Mad Scientists

by ashley.

Picture 6am on the marsh.  The sky begins to brighten, mosquitoes begin their whining, early birds get their worms, and muddy scientists climb out of a ditch, eager to greet the next round of replacement labor, a hot breakfast, and a highly pressurized shower after a night of canoe sampling.

And so it began.  The July madness that David has been hinting about since May hit like a hurricane.  The week began innocuously enough, with Dr. Fleeger’s arrival from oil soaked Louisiana.  He appeared, however, in the calm before the storm of 24 hour sampling that turned Marshview into a hotbed of planning and processing.

Friday and Saturday were devoted to becoming one with the Sweeney confluence, or what the less poetic among us would call “sitting in a canoe taking water samples every half hour”.  There was syringing involved.  As well as some napping.  Fortunately neither occurred at the same time. (Though a filter bottle may or may not have overfilled as a result of some previously undiagnosed narcolepsy.)

Monday morning started with a shock after a snail cake brushed a bit too close to reality during an unplanned session in the oven.  Megan didn’t seem to mind her melted birthday cake, though the firemen may have minded the early morning call.

The rest of the week can be compared to a runaway amphipod – it only accelerated after its initial Friday scare.  All I can say is, whoever is foolhardy enough to challenge the marsh better be prepared for a barrage of filtering, fetching samples, feeding the tank, schlepping batteries and autosamplers, acid washing, filtering, sampling, crushing phosphate, and did I mention filtering?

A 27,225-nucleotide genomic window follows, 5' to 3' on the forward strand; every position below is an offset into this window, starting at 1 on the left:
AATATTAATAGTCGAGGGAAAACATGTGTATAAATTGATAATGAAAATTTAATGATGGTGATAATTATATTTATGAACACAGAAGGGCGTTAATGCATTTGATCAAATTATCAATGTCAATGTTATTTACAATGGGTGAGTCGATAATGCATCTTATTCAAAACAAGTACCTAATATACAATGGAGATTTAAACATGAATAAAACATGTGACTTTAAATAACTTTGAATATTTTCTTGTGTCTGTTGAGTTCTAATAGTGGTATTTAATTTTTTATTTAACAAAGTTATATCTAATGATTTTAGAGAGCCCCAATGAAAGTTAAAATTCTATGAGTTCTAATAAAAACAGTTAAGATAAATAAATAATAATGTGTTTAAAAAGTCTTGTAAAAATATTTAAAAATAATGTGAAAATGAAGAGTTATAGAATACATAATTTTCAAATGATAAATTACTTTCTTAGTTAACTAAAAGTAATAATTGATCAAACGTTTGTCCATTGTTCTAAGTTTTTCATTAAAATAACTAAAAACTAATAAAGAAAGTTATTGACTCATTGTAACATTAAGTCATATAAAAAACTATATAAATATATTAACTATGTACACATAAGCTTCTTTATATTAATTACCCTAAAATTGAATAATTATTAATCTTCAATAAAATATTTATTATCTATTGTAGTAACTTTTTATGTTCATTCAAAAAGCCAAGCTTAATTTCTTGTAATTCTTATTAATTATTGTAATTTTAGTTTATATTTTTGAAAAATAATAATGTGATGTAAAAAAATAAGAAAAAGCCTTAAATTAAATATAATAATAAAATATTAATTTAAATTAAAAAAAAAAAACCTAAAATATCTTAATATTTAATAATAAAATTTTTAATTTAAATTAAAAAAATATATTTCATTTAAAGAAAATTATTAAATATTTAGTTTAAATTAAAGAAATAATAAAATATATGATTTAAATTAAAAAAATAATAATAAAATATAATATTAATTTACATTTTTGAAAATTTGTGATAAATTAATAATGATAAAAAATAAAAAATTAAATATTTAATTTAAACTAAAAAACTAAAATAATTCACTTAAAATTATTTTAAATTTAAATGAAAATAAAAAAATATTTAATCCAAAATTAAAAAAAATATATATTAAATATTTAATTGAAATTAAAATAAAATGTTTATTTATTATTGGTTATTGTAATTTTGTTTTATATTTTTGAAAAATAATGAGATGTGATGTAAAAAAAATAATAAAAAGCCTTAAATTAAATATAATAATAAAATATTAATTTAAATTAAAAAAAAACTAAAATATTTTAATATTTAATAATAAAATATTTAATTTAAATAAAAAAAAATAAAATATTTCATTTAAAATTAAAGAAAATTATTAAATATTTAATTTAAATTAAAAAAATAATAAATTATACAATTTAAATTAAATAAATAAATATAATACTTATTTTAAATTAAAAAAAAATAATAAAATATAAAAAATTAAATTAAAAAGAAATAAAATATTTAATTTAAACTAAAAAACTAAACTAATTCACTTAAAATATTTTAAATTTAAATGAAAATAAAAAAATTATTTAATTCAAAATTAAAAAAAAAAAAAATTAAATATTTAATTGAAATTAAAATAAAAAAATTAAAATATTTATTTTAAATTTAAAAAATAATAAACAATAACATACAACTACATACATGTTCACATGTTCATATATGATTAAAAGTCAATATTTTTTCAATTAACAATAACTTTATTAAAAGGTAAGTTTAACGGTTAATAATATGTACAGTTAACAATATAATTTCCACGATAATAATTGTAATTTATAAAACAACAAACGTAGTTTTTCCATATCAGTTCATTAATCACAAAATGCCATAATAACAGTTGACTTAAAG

Fresh fish Jo and Amanda from Boston University joined biogeochemists Kate and Sarah in getting their fill of ungodly early morning field work and late night lab work for the rest of the season, and preferably for the rest of their careers.  They could be seen shuffling weary eyed from the marsh to the trailer and back out again, pushing to do almost inhuman amounts of work.  The trailer proved to be a godsend, becoming the estuarine filtration center of Marshview and most likely the state of Massachusetts.

As if nutrient challenges were not enough, another series of late night/early morning flume netting rode in on the spring tides.  Ariella and Erik got their first tastes of the irreplaceable sensation that is nighttime marsh swimming.  Sam and I underwent the singular experience of being hopelessly lost in densely foggy Nelson.  It was, euphemistically speaking, an exciting lesson in the importance of orienteering skills.  Meaghan and Austin worked hard to remove the flume nets after the night’s catch was collected and measured by Imogene.

Dr. Fleeger, Imogene, Meghan, and Ashley caught 1000 Philoscia, 160 Melampus, and 180 Orchestia to start a mesocosm experiment.  The marsh proved fruitful and petri dishes were assembled in the barn, ready for critters to start chowing down on some dead Spartina patens.

The algae team continued to investigate the mysterious abundance of algae in the dark mosquito ditches.  They also studied pond algae and counted diatoms like old pros.

The plant people wandered the marsh looking for crack.  They were successful.

And that, friends, was a week in the life of the TIDE project.


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